Joe's Restaurant (or Joe's Caff, as it was known), was one of those pivotal places. Being both centrally situated and open late (10pm to 4am), the Beatles and many others naturally gravitated here following an evening's shenanigans. This was where Brian would sometimes meet his "boys" post-dispiriting-trudge-round-London-record-companies (here too where John made his "Right Brian, try Embassy" quip).
Nothing much remains, o'course, the caff having long since been re-converted into a conventional terraced house.
Back in the day, though, curry and jelly were John's scran o' choice from the menu, and featured as such in an early questionnaire:

Also not quite true to say that nothing whatsoever endures: close inspection of the vintage pic reveals the shop sign for P.F Garnett and Co. Ltd., a couple of doors down, hanging still:

Lots of the old Liverpool may have gone, but here and there, remarkably, etc:

A doff o' the cap to Mr Lewisohn's bewk for enlightenment.

Tuesday, 12 November 2013

Quarry Bank: that Lennon's detention sheets.

This pair of fairly amusing documents is up for auction via Tracks at the moment, and they've supplied a detailed (and equally amusing) press release which I certainly can't better, so, in the interests of extreme laziness, here some of it is verbatim. (The quotes in italics are from Rod Davis, about whom ye will shurely already know.) Re. the above, relating to Form 3B:

"The detention sheet covers the period between May 19th and June 23rd 1955. John Lennon always portrayed himself as bit of a rough handful at school. This detention sheet supports this view and, in fact, if anything, it shows John to be actually worse than he made himself out to be.

This page was part of a class detention book that was rescued from a bonfire at Quarry Bank High School in the late 1970s. During a summer break at Quarry Bank a member of staff was asked to clear out a storage room to make space for a newly appointed teacher. His instruction was to burn all of the books which were stored in the room. Whilst burning a number of old and redundant books he spotted the name ‘Lennon’ at the top of some of the pages in the book and quickly realised it contained details of the detentions imposed on John Lennon. He tore the sheet from the book and retained it as a keep sake. A number of the pages that he had taken out of the book and kept were unfortunately destroyed at a later date in an accident involving chemicals. Other sheets he gave away. This page is one of the few that have survived.

In relation to the different detentions listed, the following information is specified on the page from the book: The date that the detention was given, the reason for the punishment, the date that the detention was served and the initials of the teacher who imposed the punishment. Where possible we have tried to establish the identity of the various teachers who gave John detention. The information in red written within quotation marks was supplied to us by Rod Davis. Rod was John Lennon’s school friend and a former band member of John’s group, The Quarrymen. He very kindly helped to provide us with the information relating to the identity of some of the teachers who had initialled the page and their respective responsibilities at Quarry Bank etc.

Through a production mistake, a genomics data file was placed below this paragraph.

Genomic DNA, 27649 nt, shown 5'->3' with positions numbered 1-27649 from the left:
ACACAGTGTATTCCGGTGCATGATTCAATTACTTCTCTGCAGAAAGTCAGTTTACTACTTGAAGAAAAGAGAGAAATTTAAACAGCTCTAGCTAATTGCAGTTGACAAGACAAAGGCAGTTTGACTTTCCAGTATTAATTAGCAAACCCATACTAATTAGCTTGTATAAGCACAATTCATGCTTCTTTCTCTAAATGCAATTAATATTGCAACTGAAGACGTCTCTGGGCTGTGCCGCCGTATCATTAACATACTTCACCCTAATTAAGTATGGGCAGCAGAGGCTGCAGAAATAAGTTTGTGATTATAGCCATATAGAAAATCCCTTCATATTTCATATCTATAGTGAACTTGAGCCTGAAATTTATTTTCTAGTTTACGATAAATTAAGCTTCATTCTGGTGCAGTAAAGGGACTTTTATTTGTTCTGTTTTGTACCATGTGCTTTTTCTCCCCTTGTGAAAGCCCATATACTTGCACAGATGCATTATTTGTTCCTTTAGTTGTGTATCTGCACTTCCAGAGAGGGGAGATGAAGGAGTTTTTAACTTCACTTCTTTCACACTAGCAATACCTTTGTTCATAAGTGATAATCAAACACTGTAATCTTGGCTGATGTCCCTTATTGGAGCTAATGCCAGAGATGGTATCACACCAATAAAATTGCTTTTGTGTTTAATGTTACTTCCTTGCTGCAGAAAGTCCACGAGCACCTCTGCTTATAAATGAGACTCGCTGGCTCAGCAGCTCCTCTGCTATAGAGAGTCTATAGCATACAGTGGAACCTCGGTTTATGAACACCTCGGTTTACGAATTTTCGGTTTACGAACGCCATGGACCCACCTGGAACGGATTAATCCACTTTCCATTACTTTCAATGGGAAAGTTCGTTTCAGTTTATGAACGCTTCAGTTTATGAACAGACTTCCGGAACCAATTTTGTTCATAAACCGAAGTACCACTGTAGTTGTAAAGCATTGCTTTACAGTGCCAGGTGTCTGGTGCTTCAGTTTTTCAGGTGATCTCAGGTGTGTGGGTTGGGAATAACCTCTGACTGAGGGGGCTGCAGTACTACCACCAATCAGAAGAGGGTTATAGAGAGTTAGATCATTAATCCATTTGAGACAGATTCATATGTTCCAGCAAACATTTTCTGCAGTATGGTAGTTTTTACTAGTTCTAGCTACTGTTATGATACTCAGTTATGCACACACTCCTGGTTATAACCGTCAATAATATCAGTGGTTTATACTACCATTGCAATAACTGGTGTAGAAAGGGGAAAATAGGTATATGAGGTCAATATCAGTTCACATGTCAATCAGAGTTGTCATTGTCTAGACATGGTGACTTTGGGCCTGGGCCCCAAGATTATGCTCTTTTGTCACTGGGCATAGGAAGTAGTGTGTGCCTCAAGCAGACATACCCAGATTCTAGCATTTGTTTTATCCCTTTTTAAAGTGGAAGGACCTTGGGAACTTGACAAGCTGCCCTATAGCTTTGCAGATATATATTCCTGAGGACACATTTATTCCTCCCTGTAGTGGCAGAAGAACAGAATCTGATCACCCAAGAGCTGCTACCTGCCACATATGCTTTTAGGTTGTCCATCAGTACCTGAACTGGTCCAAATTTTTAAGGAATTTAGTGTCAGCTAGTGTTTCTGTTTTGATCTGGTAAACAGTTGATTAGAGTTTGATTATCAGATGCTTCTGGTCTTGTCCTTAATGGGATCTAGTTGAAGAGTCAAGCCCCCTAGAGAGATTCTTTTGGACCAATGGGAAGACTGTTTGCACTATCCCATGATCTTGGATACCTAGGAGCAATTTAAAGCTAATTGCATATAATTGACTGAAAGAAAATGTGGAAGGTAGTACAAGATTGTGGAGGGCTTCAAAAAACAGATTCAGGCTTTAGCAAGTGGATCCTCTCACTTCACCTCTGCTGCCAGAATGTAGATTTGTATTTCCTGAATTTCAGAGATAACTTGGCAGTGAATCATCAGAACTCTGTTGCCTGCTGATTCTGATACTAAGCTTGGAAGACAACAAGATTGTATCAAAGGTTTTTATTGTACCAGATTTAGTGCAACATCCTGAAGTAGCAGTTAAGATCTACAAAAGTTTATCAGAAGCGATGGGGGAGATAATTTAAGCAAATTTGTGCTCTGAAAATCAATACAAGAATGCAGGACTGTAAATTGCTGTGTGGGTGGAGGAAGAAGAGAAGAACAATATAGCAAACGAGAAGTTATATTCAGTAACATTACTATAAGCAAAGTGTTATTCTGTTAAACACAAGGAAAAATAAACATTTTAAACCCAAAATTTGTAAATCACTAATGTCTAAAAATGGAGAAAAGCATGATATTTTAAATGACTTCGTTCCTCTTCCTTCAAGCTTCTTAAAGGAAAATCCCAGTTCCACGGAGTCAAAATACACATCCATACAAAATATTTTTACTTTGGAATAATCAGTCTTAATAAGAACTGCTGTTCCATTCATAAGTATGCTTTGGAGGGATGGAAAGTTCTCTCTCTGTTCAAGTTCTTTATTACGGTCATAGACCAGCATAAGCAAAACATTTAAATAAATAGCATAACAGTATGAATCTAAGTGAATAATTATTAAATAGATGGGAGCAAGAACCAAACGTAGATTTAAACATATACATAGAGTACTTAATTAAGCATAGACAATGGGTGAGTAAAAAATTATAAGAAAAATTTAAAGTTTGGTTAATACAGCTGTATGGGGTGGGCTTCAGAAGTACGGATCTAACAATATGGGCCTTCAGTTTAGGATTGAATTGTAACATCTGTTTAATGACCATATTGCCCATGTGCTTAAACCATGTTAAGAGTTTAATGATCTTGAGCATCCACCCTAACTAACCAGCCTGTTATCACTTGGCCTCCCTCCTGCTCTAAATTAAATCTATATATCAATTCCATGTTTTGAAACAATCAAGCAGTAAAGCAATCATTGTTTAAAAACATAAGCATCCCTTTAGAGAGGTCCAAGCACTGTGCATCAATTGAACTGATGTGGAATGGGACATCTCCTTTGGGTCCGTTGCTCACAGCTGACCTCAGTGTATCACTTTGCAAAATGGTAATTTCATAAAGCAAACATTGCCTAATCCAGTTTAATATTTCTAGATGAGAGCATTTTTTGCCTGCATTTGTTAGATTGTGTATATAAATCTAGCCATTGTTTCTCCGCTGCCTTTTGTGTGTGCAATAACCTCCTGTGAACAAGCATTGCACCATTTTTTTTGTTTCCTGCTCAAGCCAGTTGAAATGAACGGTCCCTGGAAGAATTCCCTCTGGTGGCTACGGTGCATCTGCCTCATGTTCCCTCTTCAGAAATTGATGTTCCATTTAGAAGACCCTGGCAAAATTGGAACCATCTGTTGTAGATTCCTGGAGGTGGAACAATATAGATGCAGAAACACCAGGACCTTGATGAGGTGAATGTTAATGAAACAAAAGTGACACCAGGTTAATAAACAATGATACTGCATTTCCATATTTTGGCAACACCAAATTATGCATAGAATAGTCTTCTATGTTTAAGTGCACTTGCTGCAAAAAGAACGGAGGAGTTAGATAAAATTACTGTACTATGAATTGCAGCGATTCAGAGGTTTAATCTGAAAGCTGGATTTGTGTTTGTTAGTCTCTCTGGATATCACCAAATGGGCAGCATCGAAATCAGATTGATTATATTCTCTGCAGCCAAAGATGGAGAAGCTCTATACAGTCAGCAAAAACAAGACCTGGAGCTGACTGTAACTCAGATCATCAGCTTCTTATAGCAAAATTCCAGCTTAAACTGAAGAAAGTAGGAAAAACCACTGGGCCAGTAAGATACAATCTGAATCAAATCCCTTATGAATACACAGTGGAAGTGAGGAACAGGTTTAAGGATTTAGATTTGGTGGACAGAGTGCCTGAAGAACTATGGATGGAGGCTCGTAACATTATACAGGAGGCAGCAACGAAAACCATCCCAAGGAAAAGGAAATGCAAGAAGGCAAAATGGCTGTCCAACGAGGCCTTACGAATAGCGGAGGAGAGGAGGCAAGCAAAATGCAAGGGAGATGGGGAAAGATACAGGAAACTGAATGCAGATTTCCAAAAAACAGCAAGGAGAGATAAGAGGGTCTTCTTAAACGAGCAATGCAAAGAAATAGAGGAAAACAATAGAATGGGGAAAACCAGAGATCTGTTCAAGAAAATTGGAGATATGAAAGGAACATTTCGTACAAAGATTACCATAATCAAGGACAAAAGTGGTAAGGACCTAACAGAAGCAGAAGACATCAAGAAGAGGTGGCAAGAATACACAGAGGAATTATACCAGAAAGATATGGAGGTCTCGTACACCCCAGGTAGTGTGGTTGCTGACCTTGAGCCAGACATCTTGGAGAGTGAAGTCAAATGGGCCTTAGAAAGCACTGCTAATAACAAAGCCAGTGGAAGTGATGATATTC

May 19th 1955. John received two detentions the first was given by John McDermott for being a ‘Nuisance’ and the second, from a different master, was for being ‘1/4 hour late for detention’.

John McDermott taught Religious Instruction (R.I.). There is a great story involving Lennon, Shotton and McDermott and a classroom full of school lads dressed as vicars (courtesy of Lennon and Shotton) on page 40/41 of Pete Shotton’s book ‘Lennon In My Life’”.

May 23rd 1955. John was given two detentions. The first was given by Harry Dautch for ‘Chewing in class’ and the second was given by Oscar Greaves for ‘Noise’.

The system was all about "Bad Marks", so that if you did something to deserve a bad mark, this would stay on the record for a week and then would expire. If you got a second "Bad Mark" in the week then you would serve a detention. For really getting up a master's nose you would get 2 bad marks, which meant a detention right away. This is the explanation for the figure 1s and 2s in the sheets. Just because John was getting detentions from masters it does not necessarily mean that he was being taught by all of them at the time”.

H.D. - Harry Dautch, John’s French teacher. A kind and charming man with a great sense of humour, however John obviously did his best to prevent him teaching anything by fooling around in class. In John’s School Report from Christmas 1955 Mr. Dautch wrote ‘A disappointing result, He is so fond of obtaining a cheap laugh in class that he has little time left for serious concentration’”.

Oscar Greaves taught English, he was a very charming old chap. In his earlier years Lennon fooled around so much that according to Pete Shotton (verbal) he nearly had a nervous breakdown”.

May 25th 1955. John was the recipient of a detention from Oscar Greaves for ‘misbehaviour again’.

May 26th 1955. John received a detention from John McDermott for ‘Very bad behaviour’.

May 27th 1955. John was given two detentions. The first for ‘Sharing desk without permission’, the teacher who gave this detention was R. A. Roberts. The second was for not having his homework, ‘No Hwk’, this was given by a teacher named Graeme Nixon.

R.A. Roberts, known as “Jocky”, he features in the “Daily Howl” (John Lennon’s satirical hand written mock school newspaper). He lived in Woolton and owned a little pre-war Austin 7 in which the window glass was yellowed. We used to joke that it was “heraldic glass” as he was a history teacher. He was a very kind man who would often give you a lift back to Woolton if he saw you standing waiting at the bus stop”.